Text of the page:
A rafting outfitter who sent a father and daughter down the Indian River without a guide was acquitted of reckless endangerment today after a three-day trial in Hamilton County Court.
Pat Cunningham, the owner of Hudson River Rafting Company, had been indicted on two misdemeanor reckless-endangerment charges stemming from separate incidents in August 2010. One of the charges was dismissed because the witnesses did not want to testify, according to Marsha Purdue, the county’s district attorney. » Continue Reading.
When Robert Carson asked his daughter Savannah how she wanted to celebrate her twenty-first birthday, she told him she wanted to take a whitewater rafting trip. Carson did some research on the Internet and booked a trip with the Hudson River Rafting Company in August 2010.
Initially, the father and daughter planned to ride in a guided raft with other customers down the Indian and Hudson rivers, but as things turned out, they would start their trip in an inflatable kayak, a two-person vessel with no room for a guide. » Continue Reading.
On March 30, 2012, Hamilton County Court gave Patrick Cunningham a second chance. It came with conditions and a warning.
Judge S. Peter Feldstein told the defendant: “My goal in this matter, as I said at the beginning, was to affect how you do business. Now, I understand, Mr. Cunningham, through your attorney, that you do not feel that you’ve committed any crimes and you’re perfectly within your rights and you’re innocent before this court, but I want to be sure you understand that if you engaged in the behavior alleged in the indictment, I have no doubt that you committed crimes.” » Continue Reading.
A whitewater rafting guide pleaded guilty today to criminally negligent homicide and two other charges arising from the accidental drowning of a client in the Indian River this fall.
Rory Fay of North Creek, 37, admitted in Hamilton County Court that he was intoxicated on the morning he and a client were thrown from their raft.
The body of the victim—Tamara F. Blake, 53, of Columbus, Ohio—was found five miles downstream in the Hudson River. Blake’s boyfriend, Richard J. Clar, 53, also of Columbus, managed to stay in the raft and steer it to shore. » Continue Reading.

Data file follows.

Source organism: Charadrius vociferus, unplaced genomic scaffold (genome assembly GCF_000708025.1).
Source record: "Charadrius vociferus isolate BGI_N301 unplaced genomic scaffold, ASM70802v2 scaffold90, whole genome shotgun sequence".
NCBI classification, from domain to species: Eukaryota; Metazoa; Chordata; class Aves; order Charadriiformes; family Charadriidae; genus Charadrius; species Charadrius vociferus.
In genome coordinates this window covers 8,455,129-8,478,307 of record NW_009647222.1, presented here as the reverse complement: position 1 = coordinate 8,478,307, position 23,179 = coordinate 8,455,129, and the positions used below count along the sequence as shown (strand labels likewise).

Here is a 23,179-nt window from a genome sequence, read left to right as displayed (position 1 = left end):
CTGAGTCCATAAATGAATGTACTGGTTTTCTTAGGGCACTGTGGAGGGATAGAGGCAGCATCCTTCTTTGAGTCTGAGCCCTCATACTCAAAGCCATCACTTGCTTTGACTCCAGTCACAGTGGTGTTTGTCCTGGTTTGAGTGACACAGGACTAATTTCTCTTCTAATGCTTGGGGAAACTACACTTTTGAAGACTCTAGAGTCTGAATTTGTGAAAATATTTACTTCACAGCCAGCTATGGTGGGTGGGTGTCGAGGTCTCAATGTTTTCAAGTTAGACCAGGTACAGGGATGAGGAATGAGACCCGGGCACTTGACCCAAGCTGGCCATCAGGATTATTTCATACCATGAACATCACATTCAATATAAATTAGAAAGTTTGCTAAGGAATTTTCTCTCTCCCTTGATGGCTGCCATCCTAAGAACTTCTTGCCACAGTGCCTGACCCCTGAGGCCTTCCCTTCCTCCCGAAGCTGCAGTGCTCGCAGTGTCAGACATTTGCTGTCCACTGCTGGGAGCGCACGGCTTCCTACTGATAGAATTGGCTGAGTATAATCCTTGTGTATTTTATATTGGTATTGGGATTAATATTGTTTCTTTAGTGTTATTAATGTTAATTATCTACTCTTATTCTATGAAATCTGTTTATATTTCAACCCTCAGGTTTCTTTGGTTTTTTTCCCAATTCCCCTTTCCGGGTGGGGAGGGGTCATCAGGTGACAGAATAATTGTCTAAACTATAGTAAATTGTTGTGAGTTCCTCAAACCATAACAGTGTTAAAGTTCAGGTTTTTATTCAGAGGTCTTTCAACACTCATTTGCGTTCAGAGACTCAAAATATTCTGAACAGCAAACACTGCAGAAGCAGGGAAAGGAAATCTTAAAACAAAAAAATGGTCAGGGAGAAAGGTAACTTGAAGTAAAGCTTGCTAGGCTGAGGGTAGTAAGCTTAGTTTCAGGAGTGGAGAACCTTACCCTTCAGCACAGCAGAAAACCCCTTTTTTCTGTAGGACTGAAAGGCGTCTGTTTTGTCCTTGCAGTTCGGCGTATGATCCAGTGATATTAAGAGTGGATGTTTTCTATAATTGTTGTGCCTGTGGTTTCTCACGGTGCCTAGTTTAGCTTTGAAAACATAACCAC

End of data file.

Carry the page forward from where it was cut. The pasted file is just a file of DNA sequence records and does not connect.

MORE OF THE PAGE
Protect the Adirondacks has released a proposal calling for the creation of a new 39,000-acre Upper Hudson River Wilderness Area. This proposed new Wilderness Area would be centered on 22 miles of the Upper Hudson River that stretches from the Town of Newcomb to North River and would include over five miles of the Cedar River and four miles of the Indian River as well as dozens of other lakes and ponds.
The new Wilderness Area would be created from roughly 19,000 acres of former Finch Paper lands to be purchased by the State of New York from The Nature Conservancy and 20,000 acres of existing Forest Preserve lands in the Hudson Gorge Primitive Area (17,000 acres) and in the Blue Mountain and Vanderwhacker Wild Forest Areas (3,000 acres). » Continue Reading.
A State Supreme Court judge ruled today that Hudson River Rafting Company cannot operate until a final decision is made in a lawsuit filed against the company by the state attorney general’s office.
Attorney General Eric Schneiderman sued Hudson River Rafting and its owner, Patrick Cunningham, a few weeks after one of its clients drowned in the Indian River. He accuses the company of running unsafe whitewater excursions, sometimes sending customers on trips without licensed guides or with no guides at all. Click here to read the account of one unhappy customer. » Continue Reading.
Tomorrow there will be a hearing in Hamilton County Supreme Court (convening in Fulton County, in Johnstown) as the New York State Attorney General’s Office seeks a formal court order requiring Hudson River Rafting Company to cease operations until a list of safety concerns can be addressed.
As one of the company’s guides remains jailed on a charge of criminally negligent homicide in the death of a customer who drowned last month, Hudson River Rafting Company and its owner Patrick Cunningham also face a Hamilton County District Attorney motion to reinstate two 2010 charges of reckless endangerment. The DA argues that Cunningham violated the terms of a dismissal agreement by sending passengers down the wilderness whitewater of the upper Hudson River this summer in unguided boats.
Following are verbatim excerpts from one affidavit, an account by Richard Belson, from Pennsylvania, who says Hudson River Rafting Company launched him and a friend in an unguided inflatable kayak even though they had no paddling experience. To read the full affidavit, click here. » Continue Reading.